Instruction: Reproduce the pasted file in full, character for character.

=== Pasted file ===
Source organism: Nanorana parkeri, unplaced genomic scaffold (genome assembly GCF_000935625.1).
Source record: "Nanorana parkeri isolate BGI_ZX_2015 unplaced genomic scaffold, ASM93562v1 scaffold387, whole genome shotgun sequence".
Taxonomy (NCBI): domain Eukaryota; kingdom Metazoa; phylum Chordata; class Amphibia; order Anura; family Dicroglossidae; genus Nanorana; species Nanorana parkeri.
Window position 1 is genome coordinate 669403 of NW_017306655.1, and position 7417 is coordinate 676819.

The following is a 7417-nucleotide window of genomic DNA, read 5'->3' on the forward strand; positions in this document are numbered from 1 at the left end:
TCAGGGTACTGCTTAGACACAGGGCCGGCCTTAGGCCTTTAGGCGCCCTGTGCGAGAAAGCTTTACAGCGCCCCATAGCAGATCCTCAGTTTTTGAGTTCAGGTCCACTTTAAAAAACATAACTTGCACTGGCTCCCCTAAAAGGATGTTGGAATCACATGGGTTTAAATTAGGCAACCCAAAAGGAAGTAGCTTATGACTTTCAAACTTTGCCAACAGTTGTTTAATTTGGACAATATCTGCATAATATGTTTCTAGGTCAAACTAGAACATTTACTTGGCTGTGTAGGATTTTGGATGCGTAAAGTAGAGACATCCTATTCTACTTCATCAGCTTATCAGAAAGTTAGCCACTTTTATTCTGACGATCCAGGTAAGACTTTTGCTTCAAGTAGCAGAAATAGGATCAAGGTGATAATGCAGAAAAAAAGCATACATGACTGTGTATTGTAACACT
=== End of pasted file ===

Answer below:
Source organism: Nanorana parkeri, unplaced genomic scaffold (genome assembly GCF_000935625.1).
Source record: "Nanorana parkeri isolate BGI_ZX_2015 unplaced genomic scaffold, ASM93562v1 scaffold387, whole genome shotgun sequence".
Taxonomy (NCBI): domain Eukaryota; kingdom Metazoa; phylum Chordata; class Amphibia; order Anura; family Dicroglossidae; genus Nanorana; species Nanorana parkeri.
Window position 1 is genome coordinate 669403 of NW_017306655.1, and position 7417 is coordinate 676819.

The following is a 7417-nucleotide window of genomic DNA, read 5'->3' on the forward strand; positions in this document are numbered from 1 at the left end:
TCAGGGTACTGCTTAGACACAGGGCCGGCCTTAGGCCTTTAGGCGCCCTGTGCGAGAAAGCTTTACAGCGCCCCATAGCAGATCCTCAGTTTTTGAGTTCAGGTCCACTTTAAAAAACATAACTTGCACTGGCTCCCCTAAAAGGATGTTGGAATCACATGGGTTTAAATTAGGCAACCCAAAAGGAAGTAGCTTATGACTTTCAAACTTTGCCAACAGTTGTTTAATTTGGACAATATCTGCATAATATGTTTCTAGGTCAAACTAGAACATTTACTTGGCTGTGTAGGATTTTGGATGCGTAAAGTAGAGACATCCTATTCTACTTCATCAGCTTATCAGAAAGTTAGCCACTTTTATTCTGACGATCCAGGTAAGACTTTTGCTTCAAGTAGCAGAAATAGGATCAAGGTGATAATGCAGAAAAAAAGCATACATGACTGTGTATTGTAACACT